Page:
Recently a few people have contacted me with concerns about a record contract that a “Record Label” offered up to them. They were all completely bogus and, I’m going to help you spot fakes.
1. This is the easiest one to check for.
Get to the end of the contract where they ask you to sign. If there is no space made for a notary or an attorney. Don’t even bother reading it any further. Record contacts are a dig deal and you’ll often be talking about large sums of money. Record companies will not offer you $500,000 if there is ANY room for doubt that you, in fact signed the contract.
2. Multiple, grammatical errors.
I’m not an English professor and, my grammar is off at times too. I’m a normal guy so, hey… I know enough to communicate. When a record contract is drawn up, it is usually done by an entertainment attorney with reviews completed by their team. No one is perfect of course, you may find something that isn’t spelled correctly but, if there are constants, this may be a time to walk away especially if there are mistakes made as far as money is concerned. For example, If they state that they are offering you a $340,000 signing bonus but it’s worded as Four Hundred Fifty Thousand, uhhhhhhh. No thank you.
3. Changing contracts.
Contracts are usually up for revision and, as a result, may be changed because let’s say that you did actually negotiate that $340,000 signing bonus to $450,000 – The contract format will return to you the same with those numbers changed. However, If you were initially looking at a 68 page contract and asked for a revision and then it comes back as an 8 page contract… Bye Bye.
4. As a general rule.
Most record contracts will only be for one year. Be very cautious if the record contract in front of you is for over a year. one year is a testing ground. They’ll invest in you, get you out there, if your numbers are good then, they’ll renegotiate with you. Would you commit to hiring someone for 5 years if you just met them? if your numbers are in the record companies favor, they’ll generally go for a 3 year deal next unless your numbers were incredible, 5 years or longer wouldn’t be crazy.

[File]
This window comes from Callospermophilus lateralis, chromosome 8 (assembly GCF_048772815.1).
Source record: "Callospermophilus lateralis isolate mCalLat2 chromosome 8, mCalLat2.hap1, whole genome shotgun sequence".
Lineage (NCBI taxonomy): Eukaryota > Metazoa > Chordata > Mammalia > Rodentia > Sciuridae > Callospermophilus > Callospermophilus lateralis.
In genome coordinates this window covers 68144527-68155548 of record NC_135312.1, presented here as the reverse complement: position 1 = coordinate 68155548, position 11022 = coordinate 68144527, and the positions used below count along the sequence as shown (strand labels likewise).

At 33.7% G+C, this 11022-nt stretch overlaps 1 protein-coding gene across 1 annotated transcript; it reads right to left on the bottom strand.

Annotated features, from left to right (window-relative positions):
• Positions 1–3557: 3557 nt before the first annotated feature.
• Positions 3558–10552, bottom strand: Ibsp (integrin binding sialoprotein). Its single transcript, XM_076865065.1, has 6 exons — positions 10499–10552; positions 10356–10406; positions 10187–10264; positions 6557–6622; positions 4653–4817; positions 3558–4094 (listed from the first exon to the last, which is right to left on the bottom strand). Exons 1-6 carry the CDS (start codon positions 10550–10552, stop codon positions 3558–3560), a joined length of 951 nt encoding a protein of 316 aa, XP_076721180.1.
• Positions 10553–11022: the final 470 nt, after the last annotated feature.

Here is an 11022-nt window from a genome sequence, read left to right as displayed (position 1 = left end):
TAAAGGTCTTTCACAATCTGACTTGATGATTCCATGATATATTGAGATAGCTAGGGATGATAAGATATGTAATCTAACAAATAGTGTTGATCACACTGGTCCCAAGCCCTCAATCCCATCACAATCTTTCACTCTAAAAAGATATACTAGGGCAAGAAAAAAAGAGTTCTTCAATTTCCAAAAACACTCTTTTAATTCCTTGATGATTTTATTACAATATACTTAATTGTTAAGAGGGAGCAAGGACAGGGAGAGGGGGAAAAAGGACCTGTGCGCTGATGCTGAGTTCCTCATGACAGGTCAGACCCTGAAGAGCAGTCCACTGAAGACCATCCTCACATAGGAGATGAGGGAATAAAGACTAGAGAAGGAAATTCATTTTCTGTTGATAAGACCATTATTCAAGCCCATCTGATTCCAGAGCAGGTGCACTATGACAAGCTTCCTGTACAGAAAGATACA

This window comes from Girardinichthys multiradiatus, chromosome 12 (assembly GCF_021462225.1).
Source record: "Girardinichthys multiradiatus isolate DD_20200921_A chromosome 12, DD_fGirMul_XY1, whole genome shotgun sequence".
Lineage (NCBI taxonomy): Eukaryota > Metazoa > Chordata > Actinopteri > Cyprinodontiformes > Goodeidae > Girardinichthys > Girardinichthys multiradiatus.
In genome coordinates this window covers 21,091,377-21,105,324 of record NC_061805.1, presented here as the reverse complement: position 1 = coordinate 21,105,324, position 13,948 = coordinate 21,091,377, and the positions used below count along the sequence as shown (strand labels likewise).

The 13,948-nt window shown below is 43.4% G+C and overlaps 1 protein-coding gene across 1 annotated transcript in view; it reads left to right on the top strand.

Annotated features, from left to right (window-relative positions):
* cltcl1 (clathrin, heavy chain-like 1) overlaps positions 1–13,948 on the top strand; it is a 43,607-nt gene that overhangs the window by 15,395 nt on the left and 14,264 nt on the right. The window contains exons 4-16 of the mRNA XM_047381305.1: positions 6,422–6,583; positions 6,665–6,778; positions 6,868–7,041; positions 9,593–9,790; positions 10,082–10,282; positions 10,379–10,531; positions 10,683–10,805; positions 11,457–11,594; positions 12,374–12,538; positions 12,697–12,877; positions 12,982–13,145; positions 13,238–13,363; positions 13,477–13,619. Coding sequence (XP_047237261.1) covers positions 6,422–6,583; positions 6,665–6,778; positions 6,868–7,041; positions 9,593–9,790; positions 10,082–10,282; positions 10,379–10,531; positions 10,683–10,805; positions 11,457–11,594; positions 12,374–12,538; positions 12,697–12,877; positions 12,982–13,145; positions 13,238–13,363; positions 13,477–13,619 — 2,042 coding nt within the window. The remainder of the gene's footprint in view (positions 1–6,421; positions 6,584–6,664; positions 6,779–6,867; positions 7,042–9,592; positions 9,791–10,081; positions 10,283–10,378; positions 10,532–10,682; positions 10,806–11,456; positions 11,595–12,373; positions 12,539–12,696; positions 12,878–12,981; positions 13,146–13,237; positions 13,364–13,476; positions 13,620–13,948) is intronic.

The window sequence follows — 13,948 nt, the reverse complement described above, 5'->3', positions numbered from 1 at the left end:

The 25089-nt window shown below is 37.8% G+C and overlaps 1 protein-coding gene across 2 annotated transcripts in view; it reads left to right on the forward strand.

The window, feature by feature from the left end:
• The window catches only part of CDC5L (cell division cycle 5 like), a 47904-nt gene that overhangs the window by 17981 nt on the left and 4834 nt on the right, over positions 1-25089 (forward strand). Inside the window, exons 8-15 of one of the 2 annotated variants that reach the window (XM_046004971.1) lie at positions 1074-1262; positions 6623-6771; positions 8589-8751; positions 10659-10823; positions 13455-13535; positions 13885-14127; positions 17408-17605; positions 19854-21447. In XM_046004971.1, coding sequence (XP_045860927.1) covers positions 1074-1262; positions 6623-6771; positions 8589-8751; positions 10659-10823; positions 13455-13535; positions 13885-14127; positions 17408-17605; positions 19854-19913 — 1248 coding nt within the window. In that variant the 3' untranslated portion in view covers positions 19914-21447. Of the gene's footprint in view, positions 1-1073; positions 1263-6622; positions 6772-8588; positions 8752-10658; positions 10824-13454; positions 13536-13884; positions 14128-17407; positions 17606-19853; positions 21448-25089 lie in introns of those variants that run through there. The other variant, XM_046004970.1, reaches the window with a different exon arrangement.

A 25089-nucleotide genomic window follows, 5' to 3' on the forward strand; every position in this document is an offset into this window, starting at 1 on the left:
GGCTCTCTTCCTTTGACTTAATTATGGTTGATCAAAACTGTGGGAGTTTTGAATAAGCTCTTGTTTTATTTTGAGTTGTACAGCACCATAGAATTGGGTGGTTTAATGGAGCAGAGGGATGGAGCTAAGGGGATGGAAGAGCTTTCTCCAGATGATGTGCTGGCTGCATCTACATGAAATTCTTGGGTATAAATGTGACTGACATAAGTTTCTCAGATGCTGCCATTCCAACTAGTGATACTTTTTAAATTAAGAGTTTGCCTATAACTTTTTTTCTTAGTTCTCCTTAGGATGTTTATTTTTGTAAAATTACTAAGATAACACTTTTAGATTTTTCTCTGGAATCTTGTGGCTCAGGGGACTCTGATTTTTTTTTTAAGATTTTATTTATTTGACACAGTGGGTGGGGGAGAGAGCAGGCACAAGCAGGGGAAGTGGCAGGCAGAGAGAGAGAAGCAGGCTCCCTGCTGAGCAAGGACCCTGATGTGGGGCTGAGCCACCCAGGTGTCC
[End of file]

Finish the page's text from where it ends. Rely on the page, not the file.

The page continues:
5. You are asked to spend your own money to sign the record deal.
I’ll make another point about this in a minute but, this would apply to major record deals. If you get a message to the effect of, “$300,000 signing bonus and all we need from you is to pay for your flight and hotel ($700)” – This is bogus. That should be very clear. A record company is not going to offer you $300,000 to have pay for anything. They will fly you out, they will put you up.If their interest in you is enough to the point where they’re going to give you a large sum of money, they’ll take care of amenities.
- Counter point: Some indie labels will have a sign up fee around $300-$500 to get you signed to their label. There are deals like this that are legit but, it’s more of a promotional deal rather than a full fledged record deal. They’ll more likely than not use that $300 (or whatever amount) to pay for advertising and get your name out there to gauge where you stand in the music world. It is extremely important that you do your research with these types of deals. Google, Google, Google and, when you’re done Googling, Goolge again.
6. Lack of a physical address.
Record companies are often times owned or operated by media companies. Def Jam records for example was in part owned by UMG (Universal Music Group)and was founded by Rick Ruben and Russell Simmons. Even if there were no physical address for Def Jam, There would be enough info available on UMG to find theirs. If it’s just a website. Steer clear!
7. Email. Guess what…
Def Jam doesn’t use their Yahoo email to contact you. if you get an email that says SonyRecords@gmail.com I think it’s safe to move that email into the trash folder. Record companies can afford professional email addresses and websites and do not have to rely on free email services. In fact, companies spend Hundreds of Thousands of dollars to hire a third party company to manage their email contacts. Masked Wolf’s Secretary isn’t sitting there sending out emails to 1,000,000 people.
8. Asking for personal information.
Yes, you must pay taxes on what you make so, your accountant will have all the necessary info for your taxes. If you get an email that says, we need your birthday, social security number, physical address to get you into our system. So long sucka!
Listen up folks. Go by the old narrative that if it’s too good to be true, it probably is. Use common sense to guide you through your music career. There are deals that will look legit and if you run into one that’s too difficult to tell then, spend the $250 and hire an entertainment attorney to look it over for you. It’ll be a lot easier to handle a loss of $250 rather than $250,000 – Imagine you gave personal info out and now someone else now owns your house or ran up a $10,000 credit card debt. Your info, your responsibility. This is why I noted the signature section as the first point. If you sign and send the “record deal” out, it’s super easy to scan a piece of paper. You then give all your personal info and, disaster. Be careful.
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- This article first appeared on the Indie Pulse Music website at https://www.indiepulsemusic.com